About 22 percent of soccer players 14 years old and younger are hobbled by overuse injuries, according to the American Academy of Orthopaedic Surgeons’ OneSport Injury campaign, the academy’s latest initiative to reverse the trend of overuse injuries in children and teens. The percentages are even higher for young baseball (25 percent) and football players (28 percent).

“In middle school and high school kids, 50 percent of injuries we are seeing are preventable if these kids weren’t playing year-round,” said Dr. Elizabeth G. Matzkin, chief of women’s sports medicine at Brigham and Women’s Hospital and an associate professor at Harvard Medical School.

The lure of mastering a sport at a tender age to gain college scholarships or entree into the pros can be a big driver of these overuse injuries, said Matzkin. She advises children to play multiple sports throughout high school, rather than specializing in one.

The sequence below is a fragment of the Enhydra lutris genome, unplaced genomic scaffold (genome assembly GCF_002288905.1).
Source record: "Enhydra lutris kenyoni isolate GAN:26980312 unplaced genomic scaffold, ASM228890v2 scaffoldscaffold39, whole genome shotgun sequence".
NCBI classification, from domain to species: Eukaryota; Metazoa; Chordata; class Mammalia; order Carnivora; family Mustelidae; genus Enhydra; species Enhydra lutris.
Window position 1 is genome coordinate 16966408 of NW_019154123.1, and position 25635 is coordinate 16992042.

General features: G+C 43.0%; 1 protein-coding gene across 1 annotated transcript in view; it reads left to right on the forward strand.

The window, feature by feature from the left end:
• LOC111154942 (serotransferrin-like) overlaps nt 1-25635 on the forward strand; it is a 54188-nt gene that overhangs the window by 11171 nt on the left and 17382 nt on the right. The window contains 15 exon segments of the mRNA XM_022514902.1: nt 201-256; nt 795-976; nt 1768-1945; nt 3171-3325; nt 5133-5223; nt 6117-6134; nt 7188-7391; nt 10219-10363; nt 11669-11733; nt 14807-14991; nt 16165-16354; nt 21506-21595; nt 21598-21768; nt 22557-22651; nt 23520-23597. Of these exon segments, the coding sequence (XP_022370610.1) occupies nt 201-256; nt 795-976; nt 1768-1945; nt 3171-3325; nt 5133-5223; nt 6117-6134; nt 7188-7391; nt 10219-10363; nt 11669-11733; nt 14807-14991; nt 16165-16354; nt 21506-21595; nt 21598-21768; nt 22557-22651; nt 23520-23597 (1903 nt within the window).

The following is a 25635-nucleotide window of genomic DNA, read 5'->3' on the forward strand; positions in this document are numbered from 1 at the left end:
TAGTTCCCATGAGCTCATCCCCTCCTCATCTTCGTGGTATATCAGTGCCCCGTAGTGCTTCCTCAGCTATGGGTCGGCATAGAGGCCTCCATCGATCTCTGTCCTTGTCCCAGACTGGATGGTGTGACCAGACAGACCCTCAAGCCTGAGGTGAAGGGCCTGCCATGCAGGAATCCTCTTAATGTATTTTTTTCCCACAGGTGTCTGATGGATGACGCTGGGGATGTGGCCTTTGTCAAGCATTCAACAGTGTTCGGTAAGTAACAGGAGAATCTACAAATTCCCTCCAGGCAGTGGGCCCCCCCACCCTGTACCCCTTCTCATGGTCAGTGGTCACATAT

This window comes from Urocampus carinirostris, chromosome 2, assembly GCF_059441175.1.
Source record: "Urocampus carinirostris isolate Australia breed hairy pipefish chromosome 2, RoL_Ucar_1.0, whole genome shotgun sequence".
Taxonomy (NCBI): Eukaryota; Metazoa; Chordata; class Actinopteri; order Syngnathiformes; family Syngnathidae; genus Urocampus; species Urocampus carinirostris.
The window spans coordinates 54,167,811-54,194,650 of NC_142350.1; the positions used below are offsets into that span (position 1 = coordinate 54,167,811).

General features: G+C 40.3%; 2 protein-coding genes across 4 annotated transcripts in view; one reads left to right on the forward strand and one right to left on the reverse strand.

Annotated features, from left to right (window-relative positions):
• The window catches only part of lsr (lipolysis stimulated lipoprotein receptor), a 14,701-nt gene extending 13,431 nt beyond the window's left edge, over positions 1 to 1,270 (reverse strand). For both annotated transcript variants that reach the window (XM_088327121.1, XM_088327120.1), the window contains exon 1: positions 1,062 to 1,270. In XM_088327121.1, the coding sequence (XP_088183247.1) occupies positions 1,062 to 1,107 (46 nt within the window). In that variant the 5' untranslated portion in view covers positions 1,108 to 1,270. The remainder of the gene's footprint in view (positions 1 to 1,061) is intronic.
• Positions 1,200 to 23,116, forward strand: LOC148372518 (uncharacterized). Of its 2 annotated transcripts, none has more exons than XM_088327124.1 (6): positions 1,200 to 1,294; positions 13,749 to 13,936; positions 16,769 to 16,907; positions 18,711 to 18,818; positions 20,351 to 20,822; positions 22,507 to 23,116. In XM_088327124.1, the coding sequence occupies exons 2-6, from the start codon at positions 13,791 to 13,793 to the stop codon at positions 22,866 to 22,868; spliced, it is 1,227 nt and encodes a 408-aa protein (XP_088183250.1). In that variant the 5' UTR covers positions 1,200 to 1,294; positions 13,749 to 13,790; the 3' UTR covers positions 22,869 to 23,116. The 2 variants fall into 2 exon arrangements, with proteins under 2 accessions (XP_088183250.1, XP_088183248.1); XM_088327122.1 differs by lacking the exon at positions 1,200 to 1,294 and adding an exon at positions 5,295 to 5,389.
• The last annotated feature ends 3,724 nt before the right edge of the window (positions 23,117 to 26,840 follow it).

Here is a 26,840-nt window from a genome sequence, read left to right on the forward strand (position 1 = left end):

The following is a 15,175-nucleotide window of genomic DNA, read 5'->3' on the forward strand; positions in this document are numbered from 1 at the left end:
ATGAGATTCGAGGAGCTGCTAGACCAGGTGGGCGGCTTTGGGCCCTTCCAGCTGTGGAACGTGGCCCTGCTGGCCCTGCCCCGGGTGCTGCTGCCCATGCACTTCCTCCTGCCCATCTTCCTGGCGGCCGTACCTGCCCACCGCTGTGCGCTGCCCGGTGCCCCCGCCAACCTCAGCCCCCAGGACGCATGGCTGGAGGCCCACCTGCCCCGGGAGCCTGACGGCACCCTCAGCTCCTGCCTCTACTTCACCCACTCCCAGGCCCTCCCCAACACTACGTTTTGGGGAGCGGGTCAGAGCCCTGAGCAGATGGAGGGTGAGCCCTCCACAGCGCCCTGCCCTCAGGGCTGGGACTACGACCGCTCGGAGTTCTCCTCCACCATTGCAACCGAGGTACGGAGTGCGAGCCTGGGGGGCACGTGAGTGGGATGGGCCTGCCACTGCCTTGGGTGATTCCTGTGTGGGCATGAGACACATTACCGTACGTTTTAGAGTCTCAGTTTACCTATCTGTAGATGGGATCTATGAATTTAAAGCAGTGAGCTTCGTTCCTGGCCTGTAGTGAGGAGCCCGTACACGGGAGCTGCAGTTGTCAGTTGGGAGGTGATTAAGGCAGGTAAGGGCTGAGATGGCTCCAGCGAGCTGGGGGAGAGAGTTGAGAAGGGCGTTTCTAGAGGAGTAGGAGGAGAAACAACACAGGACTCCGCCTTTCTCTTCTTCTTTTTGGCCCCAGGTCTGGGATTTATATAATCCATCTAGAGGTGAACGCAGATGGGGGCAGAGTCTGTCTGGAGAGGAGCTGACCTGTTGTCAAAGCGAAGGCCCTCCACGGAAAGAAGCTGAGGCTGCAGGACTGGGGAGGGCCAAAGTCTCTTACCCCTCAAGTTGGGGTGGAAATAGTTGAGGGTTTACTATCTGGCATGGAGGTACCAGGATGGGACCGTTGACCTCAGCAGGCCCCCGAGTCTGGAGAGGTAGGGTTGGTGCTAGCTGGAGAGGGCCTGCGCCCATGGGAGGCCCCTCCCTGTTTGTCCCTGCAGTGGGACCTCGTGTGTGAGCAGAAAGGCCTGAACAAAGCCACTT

“These kids and parents, they all live the dream,” Matzkin said. “I see it everyday in my clinic, and I get it. I have three kids and they all play sports. It’s their life. It’s their identity.”

Sports medicine specialists say they try to encourage enthusiasm for youth sports, which are beneficial for young bodies and minds. But they want to help kids avoid injuries and burnout, and to understand the reality: A small percentage of young athletes will be recruited to play at college, and a vanishingly small fraction make it to a professional level.

Fewer than 10 percent of high school athletes, with the exception of ice and field hockey, and lacrosse, will go on to play at college, according to the latest data from the National Collegiate Athletic Association. Fewer than 2 percent of college athletes will become professional basketball or football players, and less than 10 percent will make it to the majors in baseball and hockey.

Still, it’s often hard for some players and their parents to keep these statistics in perspective, said Haley’s father, Craig Lewis, who has coached youth soccer in Newton for more than a decade, including his three daughters’ teams. Over that time, he said, it’s been increasingly difficult to keep youngsters from playing their chosen sport constantly.